Cerium(IV) Ammonium Nitrate1


[16774-21-3]  · CeH8N8O18  · Cerium(IV) Ammonium Nitrate  · (MW 548.26)

(volumetric standard oxidant;2 oxidant for many functional groups;1 can promote oxidative halogenation3)

Alternate Name: ammonium cerium(IV) nitrate; ceric ammonium nitrate; CAN.

Solubility: sol water (1.41 g mL-1 at 25 °C, 2.27 g mL-1 at 80 °C); sol nitric acid.

Form Supplied in: orange crystals; widely available.

Handling, Storage, and Precautions: solid used as supplied. No toxicity data available, but cerium is reputed to be of low toxicity.

Functional Group Oxidation.

CeIV in acidic media is a stronger oxidant than elemental chlorine and is exceeded in oxidizing power only by a few reagents (F2, XeO3, Ag2+, O3, HN3). The thermodynamically unstable solutions can be kept for days because of kinetic stability. CAN is a one-electron oxidant soluble in water and to a smaller extent in polar solvents such as acetic acid. Its consumption can be judged by the fading of an orange color to pale yellow, if the substrate or product is not strongly colored. Because of its extremely limited solubility in common organic solvents, oxidations are often carried out in mixed solvents such as aqueous acetonitrile. There are advantages in using dual oxidant systems in which CeIV is present in catalytic amounts. Cooxidants such as Sodium Bromate,4 t-Butyl Hydroperoxide,5 and Oxygen6 have been employed. Electrolytic recycling7 of CeIV species is also possible.

Cerium(IV) sulfate and a few other ligand-modified CAN reagents have been used for the oxidation. The differences in their oxidation patterns are small, and consequently it is quite safe to replace one particular oxidizing system with another. More rarely employed is cerium(IV) perchlorate.

Oxidation of Alkenes and Arenes.

The outcome of the oxidation of alkenes is solvent dependent, but dinitroxylation (eq 1)8 has been achieved. Certain arylcyclopropanes are converted into the 1,3-diol dinitrates.9

CAN promotes benzylic oxidation of arenes,10 e.g. methyl groups are converted into formyl groups but less efficiently when an electron-withdrawing group is present in the aromatic ring. A very interesting molecule, hexaoxo[16]orthocyclophane in an internal acetal form (eq 2),11 has been generated via CAN oxidation. Regioselective oxidation is observed with certain substrates, e.g. 2,4-dimethylanisole gives 3-methyl-p-anisaldehyde. Oxidation may be diverted into formation of non-aldehyde products by using different media: benzylic acetates12 are formed in glacial acetic acid, ethers13 in alcohol solvents, and nitrates14 in acetonitrile under photolytic conditions.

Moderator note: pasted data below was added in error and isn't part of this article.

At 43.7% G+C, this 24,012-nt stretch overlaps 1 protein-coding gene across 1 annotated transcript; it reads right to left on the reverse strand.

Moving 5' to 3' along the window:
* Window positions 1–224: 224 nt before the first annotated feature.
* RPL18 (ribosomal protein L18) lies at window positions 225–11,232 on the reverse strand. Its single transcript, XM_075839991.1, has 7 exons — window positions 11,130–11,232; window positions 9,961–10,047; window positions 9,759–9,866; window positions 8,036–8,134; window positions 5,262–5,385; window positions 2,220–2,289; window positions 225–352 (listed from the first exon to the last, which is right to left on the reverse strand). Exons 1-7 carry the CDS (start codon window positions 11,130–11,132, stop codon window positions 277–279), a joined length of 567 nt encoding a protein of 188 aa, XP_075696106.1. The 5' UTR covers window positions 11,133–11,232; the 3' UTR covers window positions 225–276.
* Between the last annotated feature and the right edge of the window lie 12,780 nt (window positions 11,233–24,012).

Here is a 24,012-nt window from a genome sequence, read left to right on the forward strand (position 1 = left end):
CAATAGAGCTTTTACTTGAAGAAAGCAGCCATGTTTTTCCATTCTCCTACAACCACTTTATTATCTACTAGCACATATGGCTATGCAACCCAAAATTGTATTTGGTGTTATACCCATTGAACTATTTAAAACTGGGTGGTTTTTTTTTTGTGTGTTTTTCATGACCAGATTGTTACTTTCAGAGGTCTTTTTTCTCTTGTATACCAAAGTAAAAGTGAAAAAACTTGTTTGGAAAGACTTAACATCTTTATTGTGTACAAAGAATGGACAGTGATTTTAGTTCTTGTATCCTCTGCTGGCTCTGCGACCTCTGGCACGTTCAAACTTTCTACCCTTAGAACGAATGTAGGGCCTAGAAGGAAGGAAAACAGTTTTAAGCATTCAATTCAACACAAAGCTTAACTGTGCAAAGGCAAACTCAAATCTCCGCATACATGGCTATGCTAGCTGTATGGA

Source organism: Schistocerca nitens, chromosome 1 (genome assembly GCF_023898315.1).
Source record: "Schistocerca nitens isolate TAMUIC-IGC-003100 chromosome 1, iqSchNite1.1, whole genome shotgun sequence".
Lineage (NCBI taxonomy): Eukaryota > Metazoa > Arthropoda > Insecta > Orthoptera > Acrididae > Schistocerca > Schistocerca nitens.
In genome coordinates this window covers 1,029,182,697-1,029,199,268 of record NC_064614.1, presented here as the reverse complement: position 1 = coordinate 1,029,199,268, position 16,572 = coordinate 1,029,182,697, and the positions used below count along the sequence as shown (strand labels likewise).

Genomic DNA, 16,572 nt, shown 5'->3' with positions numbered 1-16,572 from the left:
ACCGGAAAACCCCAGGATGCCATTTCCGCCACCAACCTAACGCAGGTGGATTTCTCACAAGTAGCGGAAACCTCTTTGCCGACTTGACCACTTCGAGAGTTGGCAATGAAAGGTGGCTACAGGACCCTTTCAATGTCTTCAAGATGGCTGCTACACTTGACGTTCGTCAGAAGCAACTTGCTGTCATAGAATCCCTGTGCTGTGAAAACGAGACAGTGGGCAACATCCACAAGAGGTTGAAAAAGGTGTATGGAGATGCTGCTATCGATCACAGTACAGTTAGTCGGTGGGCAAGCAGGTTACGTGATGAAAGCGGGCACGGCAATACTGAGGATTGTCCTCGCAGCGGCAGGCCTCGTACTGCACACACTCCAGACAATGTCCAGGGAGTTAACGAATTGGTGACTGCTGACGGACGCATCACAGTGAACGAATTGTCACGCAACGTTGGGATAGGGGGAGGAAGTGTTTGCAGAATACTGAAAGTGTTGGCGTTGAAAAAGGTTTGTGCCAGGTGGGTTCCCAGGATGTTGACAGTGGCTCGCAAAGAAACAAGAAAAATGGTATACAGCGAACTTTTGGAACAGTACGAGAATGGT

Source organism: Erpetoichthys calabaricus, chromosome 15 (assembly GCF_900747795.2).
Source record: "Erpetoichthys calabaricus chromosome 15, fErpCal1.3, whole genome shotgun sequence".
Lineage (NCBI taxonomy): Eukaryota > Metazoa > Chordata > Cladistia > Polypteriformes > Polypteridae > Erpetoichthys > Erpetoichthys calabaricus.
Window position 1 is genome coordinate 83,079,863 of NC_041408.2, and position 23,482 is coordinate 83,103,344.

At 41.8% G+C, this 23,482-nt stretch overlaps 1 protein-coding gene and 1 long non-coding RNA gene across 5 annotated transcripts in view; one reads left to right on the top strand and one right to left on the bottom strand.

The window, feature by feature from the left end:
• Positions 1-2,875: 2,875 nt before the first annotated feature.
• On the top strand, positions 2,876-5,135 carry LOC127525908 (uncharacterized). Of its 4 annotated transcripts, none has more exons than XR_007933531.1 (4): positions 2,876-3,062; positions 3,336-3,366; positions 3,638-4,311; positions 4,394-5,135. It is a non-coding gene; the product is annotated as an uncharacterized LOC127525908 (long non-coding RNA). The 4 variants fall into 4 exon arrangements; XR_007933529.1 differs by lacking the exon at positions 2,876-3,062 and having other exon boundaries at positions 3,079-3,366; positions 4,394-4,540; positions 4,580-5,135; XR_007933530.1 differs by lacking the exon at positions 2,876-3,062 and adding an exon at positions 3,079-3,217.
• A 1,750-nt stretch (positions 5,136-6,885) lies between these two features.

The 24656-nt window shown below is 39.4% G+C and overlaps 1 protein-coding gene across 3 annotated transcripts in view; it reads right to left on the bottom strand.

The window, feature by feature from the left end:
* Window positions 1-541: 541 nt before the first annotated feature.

Polynuclear aromatic systems can be oxidized to quinones,15 but unsymmetrical substrates will often give a mixture of products. It has been reported that mononitro derivatives were formed by the oxidation of polynuclear arenes with CAN adsorbed in silica,16 whereas dinitro compounds and quinones were obtained from oxidation in solution.

Oxidation of Alcohols, Phenols, and Ethers.

A primary alcohol can be retained when a secondary alcohol is oxidized to ketone.17 Tetrahydrofuran formation (eq 3)18 predominates in molecules with rigid frameworks, which are favorable to d-hydrogen abstraction by an alkoxyl radical.

Tertiary alcohols are prone to fragmentation;19 this process is facilitated by a b-trimethylsilyl group (eq 4)20. Other alcohols prone to fragmentation are cyclobutanols,21 strained bicyclo[x.y.z]alkan-2-ols,22 and homoallylic alcohols.18d

CAN converts benzylic alcohols into carbonyl compounds.23 Even p-nitrobenzyl alcohol gives p-nitrobenzaldehyde in the catalytic oxidation system.23c Oxygen can be used6 as the stoichiometric oxidant.

Catechols, hydroquinones, and their methyl ethers readily afford quinones on CeIV oxidation.4,24 Partial demethylative oxidation is feasible, as shown in the preparation of several intramolecular quinhydrones (eq 5)25 and a precursor of daunomycinone.26 Sometimes the dual oxidant system of CAN-NaBrO3 is useful. In a synthesis of methoxatin (eq 6)27 the o-quinone moiety was generated from an aryl methyl ether.